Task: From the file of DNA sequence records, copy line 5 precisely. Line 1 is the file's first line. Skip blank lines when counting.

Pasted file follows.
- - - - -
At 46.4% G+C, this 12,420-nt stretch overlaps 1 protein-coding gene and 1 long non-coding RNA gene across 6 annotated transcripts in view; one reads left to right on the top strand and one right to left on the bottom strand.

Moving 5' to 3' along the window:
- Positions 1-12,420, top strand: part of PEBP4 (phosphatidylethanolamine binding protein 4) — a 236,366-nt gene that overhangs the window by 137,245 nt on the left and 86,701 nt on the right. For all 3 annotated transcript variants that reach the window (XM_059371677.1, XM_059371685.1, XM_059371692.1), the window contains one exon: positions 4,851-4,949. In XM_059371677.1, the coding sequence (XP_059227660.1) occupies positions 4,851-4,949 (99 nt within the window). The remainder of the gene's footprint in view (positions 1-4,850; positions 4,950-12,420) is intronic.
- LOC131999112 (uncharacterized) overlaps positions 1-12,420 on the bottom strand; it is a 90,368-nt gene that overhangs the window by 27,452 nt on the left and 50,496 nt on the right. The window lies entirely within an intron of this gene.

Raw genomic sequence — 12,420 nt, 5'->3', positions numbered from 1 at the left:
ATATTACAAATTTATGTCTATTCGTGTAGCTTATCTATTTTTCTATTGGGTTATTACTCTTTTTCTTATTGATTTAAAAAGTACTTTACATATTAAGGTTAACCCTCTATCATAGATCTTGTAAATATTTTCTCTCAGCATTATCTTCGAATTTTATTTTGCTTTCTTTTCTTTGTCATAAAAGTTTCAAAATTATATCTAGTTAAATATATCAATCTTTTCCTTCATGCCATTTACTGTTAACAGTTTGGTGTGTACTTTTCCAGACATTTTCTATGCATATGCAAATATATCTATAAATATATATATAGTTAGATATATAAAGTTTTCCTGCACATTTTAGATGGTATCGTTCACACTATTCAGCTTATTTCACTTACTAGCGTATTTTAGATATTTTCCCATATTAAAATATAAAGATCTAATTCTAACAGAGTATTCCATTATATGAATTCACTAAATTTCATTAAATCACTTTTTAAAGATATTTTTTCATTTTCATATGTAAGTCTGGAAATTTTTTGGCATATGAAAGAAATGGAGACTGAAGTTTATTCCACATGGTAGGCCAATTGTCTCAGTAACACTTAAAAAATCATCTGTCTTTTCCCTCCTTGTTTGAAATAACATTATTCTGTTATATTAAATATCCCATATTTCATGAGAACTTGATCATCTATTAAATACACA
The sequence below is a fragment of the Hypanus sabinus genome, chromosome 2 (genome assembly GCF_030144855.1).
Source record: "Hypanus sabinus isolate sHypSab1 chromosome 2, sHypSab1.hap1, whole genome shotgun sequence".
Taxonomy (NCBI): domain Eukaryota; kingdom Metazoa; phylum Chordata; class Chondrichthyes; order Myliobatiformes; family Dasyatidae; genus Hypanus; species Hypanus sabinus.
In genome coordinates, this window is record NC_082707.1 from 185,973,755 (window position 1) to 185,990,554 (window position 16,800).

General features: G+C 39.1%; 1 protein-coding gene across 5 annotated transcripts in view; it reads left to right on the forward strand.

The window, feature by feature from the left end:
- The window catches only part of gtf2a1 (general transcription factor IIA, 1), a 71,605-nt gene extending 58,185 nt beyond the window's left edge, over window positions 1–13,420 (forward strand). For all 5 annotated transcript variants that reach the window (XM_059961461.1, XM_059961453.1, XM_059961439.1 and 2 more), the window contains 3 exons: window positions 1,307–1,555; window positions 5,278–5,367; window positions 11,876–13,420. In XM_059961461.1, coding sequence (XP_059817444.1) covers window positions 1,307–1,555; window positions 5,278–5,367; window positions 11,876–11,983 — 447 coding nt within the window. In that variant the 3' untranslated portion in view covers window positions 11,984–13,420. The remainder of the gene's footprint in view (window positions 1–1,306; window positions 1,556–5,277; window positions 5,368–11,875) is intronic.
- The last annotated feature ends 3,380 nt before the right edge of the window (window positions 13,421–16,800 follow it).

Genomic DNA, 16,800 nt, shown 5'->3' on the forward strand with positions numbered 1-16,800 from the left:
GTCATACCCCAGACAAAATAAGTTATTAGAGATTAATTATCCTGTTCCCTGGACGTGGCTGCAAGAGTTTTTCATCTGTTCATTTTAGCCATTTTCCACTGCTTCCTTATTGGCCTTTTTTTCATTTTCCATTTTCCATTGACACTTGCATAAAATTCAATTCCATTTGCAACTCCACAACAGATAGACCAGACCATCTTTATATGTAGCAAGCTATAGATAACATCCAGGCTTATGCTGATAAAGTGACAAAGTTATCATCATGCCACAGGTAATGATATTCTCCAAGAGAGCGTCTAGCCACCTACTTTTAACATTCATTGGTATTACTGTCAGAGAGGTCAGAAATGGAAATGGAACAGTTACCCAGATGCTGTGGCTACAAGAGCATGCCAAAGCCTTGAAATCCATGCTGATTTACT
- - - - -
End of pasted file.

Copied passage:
Raw genomic sequence — 12,420 nt, 5'->3', positions numbered from 1 at the left: